Connect Pro running on Mac in browser, iPhone and Motorola Droid.

Video: iPhone apps built with Flash - showing Connect Pro Mobile

Flash Gaming on NVIDIA Tablets

February 17th, 2010

Hello from Mobile World Congress 2010 in Barcelona. Tablet - the word you can hear all around. NVIDIA is actually showing many different kinds of tablets running Flash Player 10.1 as well as AIR. They are running on ARM-based NVIDIA Tegra GPUs and can also play HD video in Flash very smooth. The Flash Player itself is accelerated by this specific hardware. Adobe cooperates closely with NVIDIA (OpenScreenProject partner) on close integration.

Farmville running on the tablet

Farmville (popular Facebook game in Flash) running on the tablet

So why don’t you just take a ride with one these Flash Gaming Engines and push the limits of web gaming today.

You can also watch MAX 2009 session GPU acceleration in the new Flash Player.


Simple chat with P2P NetGroup in FP 10.1

February 9th, 2010

Watch videotutorial of creating P2P Chat with NetGroup in FP 10.1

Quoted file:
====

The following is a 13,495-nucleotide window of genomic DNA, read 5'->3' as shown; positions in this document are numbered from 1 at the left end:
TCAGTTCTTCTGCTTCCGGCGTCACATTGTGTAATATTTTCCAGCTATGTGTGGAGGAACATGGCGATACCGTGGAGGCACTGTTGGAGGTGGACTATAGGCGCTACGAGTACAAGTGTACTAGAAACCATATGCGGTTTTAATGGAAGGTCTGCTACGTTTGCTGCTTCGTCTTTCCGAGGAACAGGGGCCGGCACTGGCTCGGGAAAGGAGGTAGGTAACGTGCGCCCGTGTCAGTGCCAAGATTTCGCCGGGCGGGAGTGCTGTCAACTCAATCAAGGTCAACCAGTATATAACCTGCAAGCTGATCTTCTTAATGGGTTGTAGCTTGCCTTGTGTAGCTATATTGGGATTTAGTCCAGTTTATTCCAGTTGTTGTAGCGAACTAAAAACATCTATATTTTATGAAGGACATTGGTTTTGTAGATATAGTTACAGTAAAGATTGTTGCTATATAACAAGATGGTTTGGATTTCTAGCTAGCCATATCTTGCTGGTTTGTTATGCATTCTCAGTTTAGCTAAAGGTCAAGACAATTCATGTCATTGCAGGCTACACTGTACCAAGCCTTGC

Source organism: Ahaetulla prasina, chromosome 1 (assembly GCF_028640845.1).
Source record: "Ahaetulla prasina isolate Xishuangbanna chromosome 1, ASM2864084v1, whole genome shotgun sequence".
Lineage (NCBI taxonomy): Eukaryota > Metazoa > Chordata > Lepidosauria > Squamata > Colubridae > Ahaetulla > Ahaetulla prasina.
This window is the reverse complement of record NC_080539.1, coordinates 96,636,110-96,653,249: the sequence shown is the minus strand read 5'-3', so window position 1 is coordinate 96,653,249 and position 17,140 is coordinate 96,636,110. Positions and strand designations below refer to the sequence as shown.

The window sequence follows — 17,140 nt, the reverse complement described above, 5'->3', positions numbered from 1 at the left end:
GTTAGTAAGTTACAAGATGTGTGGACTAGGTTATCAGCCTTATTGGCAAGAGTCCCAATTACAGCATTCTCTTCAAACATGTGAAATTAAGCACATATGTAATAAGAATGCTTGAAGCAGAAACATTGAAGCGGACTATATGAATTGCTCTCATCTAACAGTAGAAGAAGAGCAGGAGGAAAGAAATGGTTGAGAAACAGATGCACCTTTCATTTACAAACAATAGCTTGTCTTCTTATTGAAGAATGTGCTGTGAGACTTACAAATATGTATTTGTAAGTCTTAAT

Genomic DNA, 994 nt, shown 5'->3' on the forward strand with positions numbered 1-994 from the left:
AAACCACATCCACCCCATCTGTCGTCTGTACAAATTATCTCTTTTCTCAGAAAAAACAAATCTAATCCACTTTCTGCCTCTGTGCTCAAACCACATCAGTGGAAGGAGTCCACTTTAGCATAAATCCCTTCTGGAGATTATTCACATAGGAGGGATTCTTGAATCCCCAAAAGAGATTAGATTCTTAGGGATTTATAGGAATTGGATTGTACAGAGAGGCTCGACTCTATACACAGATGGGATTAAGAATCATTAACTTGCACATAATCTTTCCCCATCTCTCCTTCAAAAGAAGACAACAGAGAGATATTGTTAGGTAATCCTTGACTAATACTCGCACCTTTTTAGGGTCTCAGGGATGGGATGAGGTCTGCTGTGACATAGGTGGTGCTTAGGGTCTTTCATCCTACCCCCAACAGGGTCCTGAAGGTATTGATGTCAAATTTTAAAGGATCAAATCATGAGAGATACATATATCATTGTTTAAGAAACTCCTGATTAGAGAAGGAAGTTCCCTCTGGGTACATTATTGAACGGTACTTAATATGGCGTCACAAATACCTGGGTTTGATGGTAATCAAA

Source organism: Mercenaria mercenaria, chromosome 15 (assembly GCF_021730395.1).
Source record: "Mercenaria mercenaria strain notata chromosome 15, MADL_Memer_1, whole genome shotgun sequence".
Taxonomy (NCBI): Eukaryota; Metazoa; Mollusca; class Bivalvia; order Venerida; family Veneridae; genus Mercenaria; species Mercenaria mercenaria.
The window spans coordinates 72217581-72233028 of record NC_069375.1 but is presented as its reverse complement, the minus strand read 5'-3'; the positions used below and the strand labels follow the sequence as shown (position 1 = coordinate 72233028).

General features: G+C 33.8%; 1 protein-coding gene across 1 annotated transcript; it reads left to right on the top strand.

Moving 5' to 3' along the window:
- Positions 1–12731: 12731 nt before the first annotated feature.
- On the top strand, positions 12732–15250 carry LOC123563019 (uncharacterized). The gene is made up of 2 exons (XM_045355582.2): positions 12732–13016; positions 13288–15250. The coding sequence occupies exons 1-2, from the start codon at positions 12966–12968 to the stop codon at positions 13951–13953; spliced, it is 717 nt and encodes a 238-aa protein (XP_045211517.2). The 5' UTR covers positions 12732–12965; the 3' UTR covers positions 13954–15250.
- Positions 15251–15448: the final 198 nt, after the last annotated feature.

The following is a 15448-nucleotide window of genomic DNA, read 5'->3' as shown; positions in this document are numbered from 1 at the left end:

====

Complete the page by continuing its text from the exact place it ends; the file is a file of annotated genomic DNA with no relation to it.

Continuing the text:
afcs_logoThis tutorial explains total basics of using P2P/RTMFP Groups in Flash Player 10.1. We are going to build simple multi-user chat using RTMFP Posting - all data will be transferred over P2P! For this purpose we use recently updated (22 Jan 2010) Adobe Cirrus - rendezvous service.

Updated: 4:37 PM Feb 9 2010

Final demo: Try (run in few browsers) | Download source

- Flash Player 10.1
- UDP enabled network (you can’t be behind firewall, which blocks UDP)
- Flash Builder 4
- Cirrus developer key - Get one here if don’t have already. You have to login using your Adobe credentials to get it.
- playerglobal.swc for Flash Player 10.1

Step 1: Create new Flex 4 project
File -> New -> Flex Project
Link new playerglobal.swc (FP10.1 API) to your project in Project Properties and set compiler version in Flex Compiler to 10.1.0


Step 2: Connect to Cirrus
First of all we need to setup NetConnection to Adobe Cirrus. That’s easy part.

private const SERVER:String = "rtmfp://";
private const DEVKEY:String = "YOUR-DEVELOPER-KEY";
private var nc:NetConnection;
private function connect():void{
	nc = new NetConnection();

Step 3: Setup NetGroup
We need to setup P2P group and connect to it. GroupSpecifier is a class, which let’s you to define all the parameters of the group. First you give it a name - in this case “myGroup/g1″. Then you set it to use serverChannel, to let it communicate with Cirrus. Finally we enable Posting. That’s all you have to do to define the P2P Group.